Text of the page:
In a decision released late Wednesday afternoon, the Montana Supreme Court struck down a request by the Washington, D.C.-based Western Tradition Partnership to temporarily suspended enforcement of the Corrupt Practices Act – the good government and clean elections measure passed by citizens’ initiative in 1912 banning corporate expenditures in political campaigns.
“I’m very pleased with this decision. The Montana Supreme Court has preserved the integrity of our elections and the voice of the people in the political process,” Montana Attorney General Steve Bullock said. “I’ll continue to defend our laws and make sure that people – not corporations – elect our leaders.”
In early 2011, Western Tradition Partnership challenged Montana’s century-old ban. Attorney General Bullock personally defended the law in District Court and then before the Montana Supreme Court. A Helena District Court judge initially struck down the 100-year-old ban. But Montana Supreme Court late last year sided with Bullock, reversed the lower court’s ruling and re-affirmed Montana’s ban on corporate expenditures in elections.
Western Tradition Partnership had asked Montana’s high court to “stay” their decision while the group appeals to the U.S. Supreme Court. That move was denied and Montana will continue to enforce the century-old ban on corporate spending in elections.
Mike Cooney, who served as Montana’s Secretary of State from 1989 to 2001 and oversaw the integrity of elections, noted that only two years ago, nearly half the states in the country banned corporate expenditures. After the U.S. Supreme Court’s decision in Citizens United – which opened federal elections up to corporate spending and so-called Super PACs – Montana was the only state to fight to keep their state law on the books.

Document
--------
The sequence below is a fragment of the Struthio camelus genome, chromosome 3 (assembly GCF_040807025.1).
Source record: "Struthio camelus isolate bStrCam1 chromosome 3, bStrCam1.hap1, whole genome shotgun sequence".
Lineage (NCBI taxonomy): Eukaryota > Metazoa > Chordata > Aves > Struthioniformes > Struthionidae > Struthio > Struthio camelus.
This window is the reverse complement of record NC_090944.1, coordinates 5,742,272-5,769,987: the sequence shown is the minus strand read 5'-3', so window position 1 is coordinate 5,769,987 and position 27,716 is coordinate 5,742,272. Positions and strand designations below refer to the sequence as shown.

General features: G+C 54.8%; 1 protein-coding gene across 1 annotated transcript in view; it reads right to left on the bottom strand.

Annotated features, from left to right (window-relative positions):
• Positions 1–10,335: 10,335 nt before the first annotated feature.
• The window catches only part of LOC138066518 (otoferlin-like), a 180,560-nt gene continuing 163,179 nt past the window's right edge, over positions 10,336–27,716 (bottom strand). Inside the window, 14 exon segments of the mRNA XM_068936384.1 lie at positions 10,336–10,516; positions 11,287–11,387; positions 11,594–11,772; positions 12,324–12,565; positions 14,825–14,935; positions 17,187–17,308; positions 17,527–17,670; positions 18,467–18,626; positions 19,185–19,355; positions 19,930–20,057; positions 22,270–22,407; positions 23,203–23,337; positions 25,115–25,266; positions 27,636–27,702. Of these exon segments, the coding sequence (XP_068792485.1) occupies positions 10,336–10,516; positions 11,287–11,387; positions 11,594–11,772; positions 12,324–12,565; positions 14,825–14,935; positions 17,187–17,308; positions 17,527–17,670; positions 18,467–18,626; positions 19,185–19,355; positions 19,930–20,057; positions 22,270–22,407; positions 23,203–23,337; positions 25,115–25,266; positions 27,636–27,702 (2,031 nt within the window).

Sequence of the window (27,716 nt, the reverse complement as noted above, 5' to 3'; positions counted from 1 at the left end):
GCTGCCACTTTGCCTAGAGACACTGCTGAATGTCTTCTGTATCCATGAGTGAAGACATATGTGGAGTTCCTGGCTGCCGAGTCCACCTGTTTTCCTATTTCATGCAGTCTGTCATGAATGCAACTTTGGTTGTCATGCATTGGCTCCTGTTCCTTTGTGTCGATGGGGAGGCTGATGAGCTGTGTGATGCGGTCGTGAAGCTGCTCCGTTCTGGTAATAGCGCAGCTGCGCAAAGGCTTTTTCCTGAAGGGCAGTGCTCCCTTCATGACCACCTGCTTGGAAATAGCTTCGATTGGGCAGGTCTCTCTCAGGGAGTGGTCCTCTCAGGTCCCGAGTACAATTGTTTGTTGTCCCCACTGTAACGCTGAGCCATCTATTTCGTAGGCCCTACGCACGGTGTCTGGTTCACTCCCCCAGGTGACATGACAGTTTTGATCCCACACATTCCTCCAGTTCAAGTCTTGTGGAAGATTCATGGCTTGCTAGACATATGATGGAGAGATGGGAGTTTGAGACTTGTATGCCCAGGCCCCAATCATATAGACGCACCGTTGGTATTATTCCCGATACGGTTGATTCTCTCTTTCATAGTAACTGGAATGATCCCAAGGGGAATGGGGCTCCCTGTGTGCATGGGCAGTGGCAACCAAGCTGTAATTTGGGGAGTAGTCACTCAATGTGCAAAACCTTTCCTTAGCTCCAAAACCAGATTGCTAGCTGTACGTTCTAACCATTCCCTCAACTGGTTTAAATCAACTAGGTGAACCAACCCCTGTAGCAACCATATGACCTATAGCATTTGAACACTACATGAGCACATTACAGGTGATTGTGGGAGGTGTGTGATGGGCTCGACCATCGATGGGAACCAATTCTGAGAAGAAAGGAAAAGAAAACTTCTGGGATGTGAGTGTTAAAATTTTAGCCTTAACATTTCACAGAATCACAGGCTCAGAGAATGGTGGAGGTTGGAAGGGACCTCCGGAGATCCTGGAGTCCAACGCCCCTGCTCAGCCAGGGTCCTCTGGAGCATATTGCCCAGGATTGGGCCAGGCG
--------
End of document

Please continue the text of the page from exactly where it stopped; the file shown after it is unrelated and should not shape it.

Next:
“I’m pleased the Montana Supreme Court examined our history of corporate dominance and corruption in the political sphere and recognized the importance of the Corrupt Practices Act,” Cooney said. “Because of the dogged determination of our Attorney General, Montana is the only state in the country with an enforceable ban on corporate expenditures.”
In the federal Citizens United v. Federal Election Commission case, Bullock and his office wrote the amicus brief opposing unrestricted spending by corporations to influence the outcome of elections. Twenty-four other states signed on to the brief. Bullock was also invited to testify to the U.S. Senate on the matter.